Lately we’ve been seeing a lot of assertions that lefties who support trans* advocacy are engaged in some outrageous, anti-free speech labeling of persons and actions as cissexist or transphobic. The argument goes something like this,
It has become impossible in some quarters to have an honest conversation about what is, and is not, a reasonable demand because anyone who questions any demand is simply branded as a transphobic bigot.
This was Thirdmill’s articulation, but Holms also comes to mind as someone who has articulated something similar, though admittedly I don’t have a link to hand. Others may also have made similar arguments. I wouldn’t be surprised, for instance, if colinday or starfleetdude had articulated the sentiment, “Mere fair-minded criticism of trans* people or trans* advocacy can’t happen because extremists then call you bigoted.” Nor is expression of this sentiment somehow unique to FtB1. Indeed, though I didn’t follow the RR-sparked implosion of the ACA over the last few months, I understood (please correct me if I’m wrong) that the apology to RR was at least in significant part motivated by a similar view, i.e. that it is wrong to assert that something or someone is cissexist or transphobic because it shuts down discussions by attributing over-the-top evil intent where it may not exist, and the risk of perhaps sometimes getting this wrong far outweighs any potential benefit of identifying cissexist things and people as cissexist.
And yet, while a great many people on the left seem happy to argue that the left is full of careless zealots to quick to assert that cissexism is happening and who must be shut down lest they cause damage to society though some nebulous means (possibly related to “shutting down debate” and/or deep-chilled fruit), a precisely analogous argument is made by Stephen Miller on Fox News Sunday … and then used as comedy fodder for Stephen Colbert (ETA: my URL at a specific timestamp isn’t recognized by WordPress. You can skip ahead to 3:30 to see the relevant section with Stephen Miller):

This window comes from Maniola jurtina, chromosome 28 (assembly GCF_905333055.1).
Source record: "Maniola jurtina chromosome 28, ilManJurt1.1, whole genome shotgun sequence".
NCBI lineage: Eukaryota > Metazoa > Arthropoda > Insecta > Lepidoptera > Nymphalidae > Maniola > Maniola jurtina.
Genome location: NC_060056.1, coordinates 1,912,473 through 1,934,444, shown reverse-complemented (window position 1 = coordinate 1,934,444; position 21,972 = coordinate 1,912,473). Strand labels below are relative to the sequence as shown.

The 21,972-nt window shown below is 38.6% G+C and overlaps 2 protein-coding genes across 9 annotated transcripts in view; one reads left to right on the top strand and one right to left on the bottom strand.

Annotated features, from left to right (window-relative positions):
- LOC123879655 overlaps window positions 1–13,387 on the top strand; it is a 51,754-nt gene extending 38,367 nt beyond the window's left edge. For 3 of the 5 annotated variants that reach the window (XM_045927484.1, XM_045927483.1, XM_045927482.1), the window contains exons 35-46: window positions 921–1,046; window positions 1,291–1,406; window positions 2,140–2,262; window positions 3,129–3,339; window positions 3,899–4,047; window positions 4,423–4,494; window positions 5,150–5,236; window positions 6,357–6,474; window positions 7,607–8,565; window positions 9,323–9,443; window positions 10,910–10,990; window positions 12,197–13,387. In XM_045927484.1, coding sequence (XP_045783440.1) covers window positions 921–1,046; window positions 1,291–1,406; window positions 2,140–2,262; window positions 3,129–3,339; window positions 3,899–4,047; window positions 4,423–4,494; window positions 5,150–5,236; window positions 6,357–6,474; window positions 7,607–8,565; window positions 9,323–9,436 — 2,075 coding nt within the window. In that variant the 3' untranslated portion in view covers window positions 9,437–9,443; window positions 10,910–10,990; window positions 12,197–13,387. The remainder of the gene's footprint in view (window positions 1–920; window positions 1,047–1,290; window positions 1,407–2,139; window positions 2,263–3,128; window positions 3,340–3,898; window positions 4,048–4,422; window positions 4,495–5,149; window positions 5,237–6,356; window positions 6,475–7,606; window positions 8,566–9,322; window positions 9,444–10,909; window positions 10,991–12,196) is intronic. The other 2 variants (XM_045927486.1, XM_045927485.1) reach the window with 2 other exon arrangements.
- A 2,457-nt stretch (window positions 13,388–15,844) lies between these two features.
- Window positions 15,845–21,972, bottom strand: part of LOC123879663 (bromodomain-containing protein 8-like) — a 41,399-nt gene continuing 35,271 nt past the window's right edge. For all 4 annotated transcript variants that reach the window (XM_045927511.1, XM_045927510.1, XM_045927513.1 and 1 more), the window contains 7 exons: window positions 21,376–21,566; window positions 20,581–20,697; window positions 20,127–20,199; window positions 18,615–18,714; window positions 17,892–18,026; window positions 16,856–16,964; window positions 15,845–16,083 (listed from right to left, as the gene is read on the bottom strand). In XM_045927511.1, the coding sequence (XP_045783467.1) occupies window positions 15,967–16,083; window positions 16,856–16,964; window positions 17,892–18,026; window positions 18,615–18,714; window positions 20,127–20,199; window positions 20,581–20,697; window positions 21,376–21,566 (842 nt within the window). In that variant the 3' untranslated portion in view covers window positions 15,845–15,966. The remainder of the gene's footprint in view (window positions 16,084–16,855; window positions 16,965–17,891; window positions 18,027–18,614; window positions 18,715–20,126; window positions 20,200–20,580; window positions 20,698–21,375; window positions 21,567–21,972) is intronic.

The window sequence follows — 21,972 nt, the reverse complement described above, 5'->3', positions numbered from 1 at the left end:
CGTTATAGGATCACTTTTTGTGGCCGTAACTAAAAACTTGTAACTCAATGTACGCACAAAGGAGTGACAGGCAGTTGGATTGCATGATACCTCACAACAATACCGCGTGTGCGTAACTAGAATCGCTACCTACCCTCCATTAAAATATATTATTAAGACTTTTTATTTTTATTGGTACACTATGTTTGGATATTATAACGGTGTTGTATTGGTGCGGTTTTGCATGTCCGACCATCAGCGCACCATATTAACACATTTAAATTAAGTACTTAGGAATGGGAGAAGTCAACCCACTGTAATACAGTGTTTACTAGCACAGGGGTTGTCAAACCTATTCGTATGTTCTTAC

One wonders if all the people who assert that we must not accuse others of cissexism are equally supportive of the assertion that we must not accuse Trump and others in his administration of racism. In neither case is telepathy available to us. Yet in one instance there is sufficient agreement that the underlying argument is laughable enough to be used on a mainstream late-night show, confident that such argument will be commonly understood to be baseless. In another, we all – frankly including me – give the argument far more deference than it deserves.
I think this is explainable as empirical fact – people have had more chances to be exposed to anti-racism work and come to agree on the different forms of racism which have been commonly expressed in the USA. People have had much less exposure to anti-cissexism work, and have not come to agree on the different forms of cissexism which have been commonly expressed in the USA.
But what this reveals is that most people don’t have any good understanding of what defines oppression or even what makes it wrong. The people (whomever they are) who laugh at Stephen Miller but agree with Thirdmill don’t have any ability to independently analyze situations, acts, behaviors, or people and articulate why we should or shouldn’t regard them as racist. They might be able to articulate whether some situation or act or behavior or person should or shouldn’t be labeled racist, but in articulating why they have no transferable skill in identifying racism. Rather, racism consists of those acts which have been historically considered racism, and trans oppression and/or cissexism consists of those acts which have been historically considered trans oppression and/or cissexism.